That said, since I don’t know much abut your specific playing scenarios, I’ll talk a bit about each option that you presented.

Buy another, smaller amp?

This is the most versatile option as it allows you to dial in an appropriate stage volume without having to lug a refrigerator-sized cabinet everywhere you go. When you show up with a mid-sized cab (like the 210 or 212 option I mentioned earlier), it allows you to use the cab to fill the room if necessary or dial it back and just get a good stage volume and let FOH run the show out front.

Buy a wedge just for me and mix the bass and the monitor mix separately?

Many companies offer wedge-shaped bass cabs these days. You could also simply use a good quality monitor wedge or keyboard amp. I would lean towards the bass cab personally, but I have gotten a totally workable sound out of a keyboard amp. I have never been entirely satisfied with a standard monitor. I have run direct through stage monitors when sitting in with a band or at deep woods festivals that are light on backline (or when an amp dies earlier that day) and it’ll work, but the sound likely won’t feed your bass playing soul I don’t think.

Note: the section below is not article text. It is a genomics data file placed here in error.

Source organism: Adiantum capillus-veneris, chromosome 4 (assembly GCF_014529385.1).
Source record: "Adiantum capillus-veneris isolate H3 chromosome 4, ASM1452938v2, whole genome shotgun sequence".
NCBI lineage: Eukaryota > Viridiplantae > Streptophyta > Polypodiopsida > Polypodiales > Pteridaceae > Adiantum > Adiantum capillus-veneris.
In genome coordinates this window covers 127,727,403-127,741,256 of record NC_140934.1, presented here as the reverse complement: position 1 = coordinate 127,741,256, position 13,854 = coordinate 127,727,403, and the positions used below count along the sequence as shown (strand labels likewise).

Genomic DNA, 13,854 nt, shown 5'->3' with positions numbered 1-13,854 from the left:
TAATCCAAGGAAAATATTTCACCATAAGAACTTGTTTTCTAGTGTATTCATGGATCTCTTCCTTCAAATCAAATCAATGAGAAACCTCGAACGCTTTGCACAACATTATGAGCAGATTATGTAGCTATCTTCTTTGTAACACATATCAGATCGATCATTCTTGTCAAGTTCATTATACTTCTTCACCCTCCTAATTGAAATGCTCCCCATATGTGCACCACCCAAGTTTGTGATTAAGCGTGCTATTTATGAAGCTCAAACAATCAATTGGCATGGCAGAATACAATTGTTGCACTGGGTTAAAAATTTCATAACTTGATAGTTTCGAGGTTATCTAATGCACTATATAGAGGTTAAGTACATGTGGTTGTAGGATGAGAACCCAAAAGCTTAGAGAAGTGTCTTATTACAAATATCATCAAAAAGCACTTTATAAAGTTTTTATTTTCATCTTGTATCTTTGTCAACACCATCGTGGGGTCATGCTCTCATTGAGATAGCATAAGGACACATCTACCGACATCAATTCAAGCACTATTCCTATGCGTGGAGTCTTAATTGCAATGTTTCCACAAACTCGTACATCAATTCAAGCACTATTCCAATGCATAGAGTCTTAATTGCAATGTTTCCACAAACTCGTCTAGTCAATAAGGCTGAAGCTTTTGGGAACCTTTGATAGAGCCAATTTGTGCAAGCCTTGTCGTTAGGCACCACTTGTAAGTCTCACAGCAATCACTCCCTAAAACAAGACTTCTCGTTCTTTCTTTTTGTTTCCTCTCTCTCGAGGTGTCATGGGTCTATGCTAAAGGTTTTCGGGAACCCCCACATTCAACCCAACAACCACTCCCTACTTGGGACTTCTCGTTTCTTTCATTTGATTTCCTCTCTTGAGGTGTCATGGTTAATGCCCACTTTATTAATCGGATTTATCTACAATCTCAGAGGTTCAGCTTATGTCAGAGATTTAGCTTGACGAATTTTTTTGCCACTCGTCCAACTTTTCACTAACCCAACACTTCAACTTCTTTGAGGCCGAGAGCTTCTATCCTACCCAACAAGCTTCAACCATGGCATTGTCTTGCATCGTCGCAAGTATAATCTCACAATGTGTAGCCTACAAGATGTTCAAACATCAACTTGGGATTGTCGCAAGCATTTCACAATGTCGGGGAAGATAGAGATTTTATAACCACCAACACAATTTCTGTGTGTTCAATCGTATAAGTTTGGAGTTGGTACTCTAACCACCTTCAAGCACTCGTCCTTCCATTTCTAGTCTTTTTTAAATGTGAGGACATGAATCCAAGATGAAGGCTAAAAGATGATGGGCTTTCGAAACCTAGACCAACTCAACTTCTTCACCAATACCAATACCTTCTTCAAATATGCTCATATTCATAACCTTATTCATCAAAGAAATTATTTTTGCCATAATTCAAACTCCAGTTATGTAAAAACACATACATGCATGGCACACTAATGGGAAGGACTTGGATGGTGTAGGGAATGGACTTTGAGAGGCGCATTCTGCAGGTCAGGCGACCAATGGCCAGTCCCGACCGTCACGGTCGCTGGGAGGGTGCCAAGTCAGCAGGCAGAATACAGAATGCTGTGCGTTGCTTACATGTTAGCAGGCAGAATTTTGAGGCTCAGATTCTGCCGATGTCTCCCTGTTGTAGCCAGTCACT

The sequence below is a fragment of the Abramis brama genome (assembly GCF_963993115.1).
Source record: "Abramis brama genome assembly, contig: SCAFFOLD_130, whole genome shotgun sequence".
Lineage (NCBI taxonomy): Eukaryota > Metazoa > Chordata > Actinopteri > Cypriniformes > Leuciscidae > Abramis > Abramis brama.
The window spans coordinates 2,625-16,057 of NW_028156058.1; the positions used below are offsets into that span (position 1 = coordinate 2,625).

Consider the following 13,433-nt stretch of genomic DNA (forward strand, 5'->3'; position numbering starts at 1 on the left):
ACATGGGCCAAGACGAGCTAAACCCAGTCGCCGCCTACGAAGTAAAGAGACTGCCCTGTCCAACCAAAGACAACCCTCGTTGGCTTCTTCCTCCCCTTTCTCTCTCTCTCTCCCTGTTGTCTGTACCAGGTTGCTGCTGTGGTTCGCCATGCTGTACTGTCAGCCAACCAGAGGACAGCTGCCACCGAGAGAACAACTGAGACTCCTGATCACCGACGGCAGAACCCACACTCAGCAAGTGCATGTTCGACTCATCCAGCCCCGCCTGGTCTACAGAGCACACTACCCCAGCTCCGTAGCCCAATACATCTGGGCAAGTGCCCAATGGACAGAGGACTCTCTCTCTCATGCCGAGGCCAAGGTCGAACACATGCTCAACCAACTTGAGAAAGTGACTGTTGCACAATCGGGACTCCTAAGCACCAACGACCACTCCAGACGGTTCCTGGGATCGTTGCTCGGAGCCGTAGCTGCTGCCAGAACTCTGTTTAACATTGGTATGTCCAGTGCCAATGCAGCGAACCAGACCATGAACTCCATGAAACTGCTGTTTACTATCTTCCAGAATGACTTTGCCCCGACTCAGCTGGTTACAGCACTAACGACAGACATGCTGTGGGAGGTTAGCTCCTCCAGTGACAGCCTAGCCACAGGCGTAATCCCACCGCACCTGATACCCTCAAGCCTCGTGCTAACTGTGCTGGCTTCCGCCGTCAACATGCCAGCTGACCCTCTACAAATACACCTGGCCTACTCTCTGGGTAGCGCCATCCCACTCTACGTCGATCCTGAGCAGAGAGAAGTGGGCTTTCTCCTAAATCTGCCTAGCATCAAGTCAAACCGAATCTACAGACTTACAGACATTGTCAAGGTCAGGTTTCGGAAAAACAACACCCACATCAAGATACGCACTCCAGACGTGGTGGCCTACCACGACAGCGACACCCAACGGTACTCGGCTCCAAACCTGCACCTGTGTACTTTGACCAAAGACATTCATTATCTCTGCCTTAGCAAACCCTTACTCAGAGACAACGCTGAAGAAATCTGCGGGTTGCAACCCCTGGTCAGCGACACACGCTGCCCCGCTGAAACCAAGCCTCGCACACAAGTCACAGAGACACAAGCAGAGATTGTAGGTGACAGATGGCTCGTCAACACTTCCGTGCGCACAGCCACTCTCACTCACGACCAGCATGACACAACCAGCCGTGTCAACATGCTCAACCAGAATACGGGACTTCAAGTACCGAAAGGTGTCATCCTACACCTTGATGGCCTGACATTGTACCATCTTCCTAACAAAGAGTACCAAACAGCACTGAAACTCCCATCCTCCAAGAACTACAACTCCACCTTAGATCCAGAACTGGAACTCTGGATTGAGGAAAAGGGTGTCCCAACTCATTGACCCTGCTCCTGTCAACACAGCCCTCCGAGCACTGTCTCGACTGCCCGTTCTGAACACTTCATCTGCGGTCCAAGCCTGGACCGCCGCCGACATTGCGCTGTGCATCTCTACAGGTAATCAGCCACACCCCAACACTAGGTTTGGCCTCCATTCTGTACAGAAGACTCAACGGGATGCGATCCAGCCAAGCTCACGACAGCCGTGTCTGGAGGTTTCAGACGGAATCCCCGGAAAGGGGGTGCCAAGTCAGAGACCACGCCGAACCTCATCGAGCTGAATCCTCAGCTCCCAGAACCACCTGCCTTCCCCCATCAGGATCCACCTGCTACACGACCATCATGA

Buy an IEM system?

If nobody else is using them in the band, this is probably more trouble than it’s worth. Not only will you need to drop some serious cash for a decent receiver and wireless unit, you’ll also need some very good headphones. In addition, you may run into problems with sound people who aren’t set up well to feed a mix to your unit. I don’t know about you, but I almost count on the fact that there won’t be enough separate mixes for everyone in the band when playing smaller clubs, and the bass player is usually the first to get hosed. It seems I may not even have a monitor half of the time on smaller local gigs.